Urban Aboriginal Health: Using individual and contextual approaches to better understand the health of Aboriginal populations living in Toronto
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INTRODUCTION: Canada’s Aboriginal population is growing at a faster rate than the rest of Canada. While Aboriginal health has improved in the last few decades, life expectancy of First Nations, Inuit and Métis continues to be lower compared to the rest of the Canadian population. Furthermore, current Aboriginal health research tends to focus on those living onreserves while more than half of the Aboriginal population currently resides in urban areas. Despite the importance of neighbourhood factors for understanding health in urban areas, the importance of neighbourhood characteristic for urban Aboriginal health has yet to be examined. OBJECTIVE: The objective of the research was, to determine both individual-level predictors and neighbourhood-level predictors of self-rated health and diagnosis of chronic conditions, amongst Aboriginal populations living in the City of Toronto; and to determine whether and how neighbourhood-level predictors influence individual-level predictors of self-rated health and diagnosis of a chronic conditions in Toronto neighbourhoods with Aboriginal populations living in them. METHODS: This study was a secondary analysis of two samples from the 2006 Aboriginal people Survey, consisting of 1080 and 500 Aboriginal individuals in the Toronto Census Metropolitan Area. A series of logistic regressions models were created to identify individual and neighbourhood predictors of “poor” self-rated health and having one or more diagnosed chronic condition(s). RESULTS: A best fitting model was derived from the individual-level variables to include the demographic variables age, gender and Aboriginal status; and the socio-economic variables average household income, education level and employment status. While neighbourhood-level variables had no significant influence in predicting either health outcome, there was some evidence to suggest influence over individual-level predictors. To further examine this relation, neighbourhoods were stratified based on income inequality, average household income and availability of Aboriginal specific services. This analysis yielded some different effects of individual-level variables for different neighbourhood types, suggesting that some effects of neighbourhood characteristics may interact with individual characteristics to influence health. CONCLUSION: While contextual factors have some effect on self-rated health, individual factors serve as stronger predictors of individual health. However, more neighbourhood level studies should be considered in order to better understand the growing urban Aboriginal population and potential ecological effects on health.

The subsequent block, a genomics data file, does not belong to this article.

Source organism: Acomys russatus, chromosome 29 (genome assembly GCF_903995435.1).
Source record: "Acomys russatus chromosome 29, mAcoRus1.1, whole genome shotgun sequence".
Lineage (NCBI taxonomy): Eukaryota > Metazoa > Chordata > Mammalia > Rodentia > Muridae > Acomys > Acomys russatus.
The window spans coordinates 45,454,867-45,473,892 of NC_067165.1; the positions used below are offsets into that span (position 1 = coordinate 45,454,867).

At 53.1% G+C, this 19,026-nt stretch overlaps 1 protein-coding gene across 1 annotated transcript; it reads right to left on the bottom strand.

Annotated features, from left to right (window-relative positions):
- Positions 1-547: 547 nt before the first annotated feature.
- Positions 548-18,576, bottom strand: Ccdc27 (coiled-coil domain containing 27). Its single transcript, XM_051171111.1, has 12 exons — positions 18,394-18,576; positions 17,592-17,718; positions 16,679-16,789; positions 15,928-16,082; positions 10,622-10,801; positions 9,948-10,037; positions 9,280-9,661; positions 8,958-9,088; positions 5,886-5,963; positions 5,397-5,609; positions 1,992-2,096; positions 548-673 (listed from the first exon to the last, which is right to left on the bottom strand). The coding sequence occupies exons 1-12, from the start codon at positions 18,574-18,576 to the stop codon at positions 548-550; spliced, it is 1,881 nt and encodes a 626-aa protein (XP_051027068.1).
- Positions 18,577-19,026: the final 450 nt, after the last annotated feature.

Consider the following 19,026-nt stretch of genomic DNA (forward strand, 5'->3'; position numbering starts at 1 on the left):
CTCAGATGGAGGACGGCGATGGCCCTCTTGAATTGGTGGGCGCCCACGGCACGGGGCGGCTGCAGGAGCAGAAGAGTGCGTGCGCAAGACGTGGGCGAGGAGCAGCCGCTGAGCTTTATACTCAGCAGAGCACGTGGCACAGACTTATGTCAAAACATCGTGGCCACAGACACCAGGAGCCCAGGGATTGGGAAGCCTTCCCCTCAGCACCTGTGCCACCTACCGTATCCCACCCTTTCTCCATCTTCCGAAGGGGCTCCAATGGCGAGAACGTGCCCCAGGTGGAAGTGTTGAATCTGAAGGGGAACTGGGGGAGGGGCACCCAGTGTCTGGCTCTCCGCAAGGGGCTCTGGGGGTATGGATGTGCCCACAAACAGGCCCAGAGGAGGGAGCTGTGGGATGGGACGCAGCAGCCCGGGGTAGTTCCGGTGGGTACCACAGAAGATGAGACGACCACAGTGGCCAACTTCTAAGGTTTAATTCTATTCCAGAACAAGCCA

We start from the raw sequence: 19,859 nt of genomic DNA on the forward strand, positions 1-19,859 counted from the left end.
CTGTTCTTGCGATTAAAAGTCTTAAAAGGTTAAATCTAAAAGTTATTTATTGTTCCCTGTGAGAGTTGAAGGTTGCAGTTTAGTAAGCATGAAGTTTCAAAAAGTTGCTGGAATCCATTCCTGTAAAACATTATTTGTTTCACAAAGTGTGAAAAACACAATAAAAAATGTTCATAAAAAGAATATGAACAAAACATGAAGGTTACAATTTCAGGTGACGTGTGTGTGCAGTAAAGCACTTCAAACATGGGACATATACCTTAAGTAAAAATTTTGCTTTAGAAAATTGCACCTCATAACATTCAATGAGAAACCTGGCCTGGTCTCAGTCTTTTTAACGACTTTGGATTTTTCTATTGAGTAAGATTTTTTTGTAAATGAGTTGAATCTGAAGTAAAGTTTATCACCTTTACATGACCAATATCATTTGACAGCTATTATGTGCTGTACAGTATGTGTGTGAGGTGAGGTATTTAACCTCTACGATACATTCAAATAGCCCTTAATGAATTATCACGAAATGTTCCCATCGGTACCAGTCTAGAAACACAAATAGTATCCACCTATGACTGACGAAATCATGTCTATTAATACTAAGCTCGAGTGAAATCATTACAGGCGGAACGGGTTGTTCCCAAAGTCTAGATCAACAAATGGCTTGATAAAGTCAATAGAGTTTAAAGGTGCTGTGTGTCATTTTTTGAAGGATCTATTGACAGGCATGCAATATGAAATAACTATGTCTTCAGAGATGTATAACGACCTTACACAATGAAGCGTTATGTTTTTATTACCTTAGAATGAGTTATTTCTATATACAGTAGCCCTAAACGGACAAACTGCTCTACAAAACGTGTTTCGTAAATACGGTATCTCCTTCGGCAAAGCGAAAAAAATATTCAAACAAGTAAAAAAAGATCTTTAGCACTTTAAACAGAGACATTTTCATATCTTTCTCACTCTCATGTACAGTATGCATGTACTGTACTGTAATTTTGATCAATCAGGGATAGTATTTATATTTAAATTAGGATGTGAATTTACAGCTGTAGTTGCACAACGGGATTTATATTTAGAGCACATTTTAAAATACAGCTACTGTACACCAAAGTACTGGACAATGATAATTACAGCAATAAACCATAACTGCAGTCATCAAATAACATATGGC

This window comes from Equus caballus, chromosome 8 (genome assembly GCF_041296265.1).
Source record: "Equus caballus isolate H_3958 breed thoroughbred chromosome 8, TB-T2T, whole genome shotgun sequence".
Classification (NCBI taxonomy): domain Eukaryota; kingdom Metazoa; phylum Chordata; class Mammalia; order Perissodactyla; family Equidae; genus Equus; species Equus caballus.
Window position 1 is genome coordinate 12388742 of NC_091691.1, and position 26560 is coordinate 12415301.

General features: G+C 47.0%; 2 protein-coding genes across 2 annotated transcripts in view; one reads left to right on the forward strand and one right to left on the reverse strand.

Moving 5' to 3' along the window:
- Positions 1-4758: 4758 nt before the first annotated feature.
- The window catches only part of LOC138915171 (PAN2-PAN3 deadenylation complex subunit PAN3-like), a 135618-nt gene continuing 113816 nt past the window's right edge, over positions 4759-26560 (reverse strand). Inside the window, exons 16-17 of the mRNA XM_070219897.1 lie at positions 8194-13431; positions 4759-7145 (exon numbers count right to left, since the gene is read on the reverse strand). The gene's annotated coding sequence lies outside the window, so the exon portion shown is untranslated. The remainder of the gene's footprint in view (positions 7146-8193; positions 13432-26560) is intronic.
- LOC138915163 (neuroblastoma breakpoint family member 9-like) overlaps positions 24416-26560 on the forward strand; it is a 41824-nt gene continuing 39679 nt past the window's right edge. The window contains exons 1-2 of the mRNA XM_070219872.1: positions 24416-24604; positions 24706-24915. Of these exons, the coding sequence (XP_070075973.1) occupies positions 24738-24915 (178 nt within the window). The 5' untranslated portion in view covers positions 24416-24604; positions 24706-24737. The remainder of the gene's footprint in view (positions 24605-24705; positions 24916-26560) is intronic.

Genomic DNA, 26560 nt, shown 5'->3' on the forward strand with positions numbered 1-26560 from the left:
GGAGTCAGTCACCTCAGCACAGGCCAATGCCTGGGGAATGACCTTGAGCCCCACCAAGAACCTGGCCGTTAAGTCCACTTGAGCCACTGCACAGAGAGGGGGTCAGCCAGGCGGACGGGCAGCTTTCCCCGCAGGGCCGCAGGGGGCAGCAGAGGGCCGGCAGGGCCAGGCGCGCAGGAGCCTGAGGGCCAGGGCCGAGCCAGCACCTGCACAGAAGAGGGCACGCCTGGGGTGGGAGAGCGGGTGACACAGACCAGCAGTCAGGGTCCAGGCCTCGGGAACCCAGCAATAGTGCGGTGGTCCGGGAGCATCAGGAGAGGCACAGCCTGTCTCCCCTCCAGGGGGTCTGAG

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Roshanak Mehdipanah (2011). Urban Aboriginal Health: Using individual and contextual approaches to better understand the health of Aboriginal populations living in Toronto. UWSpace. http://hdl.handle.net/10012/5900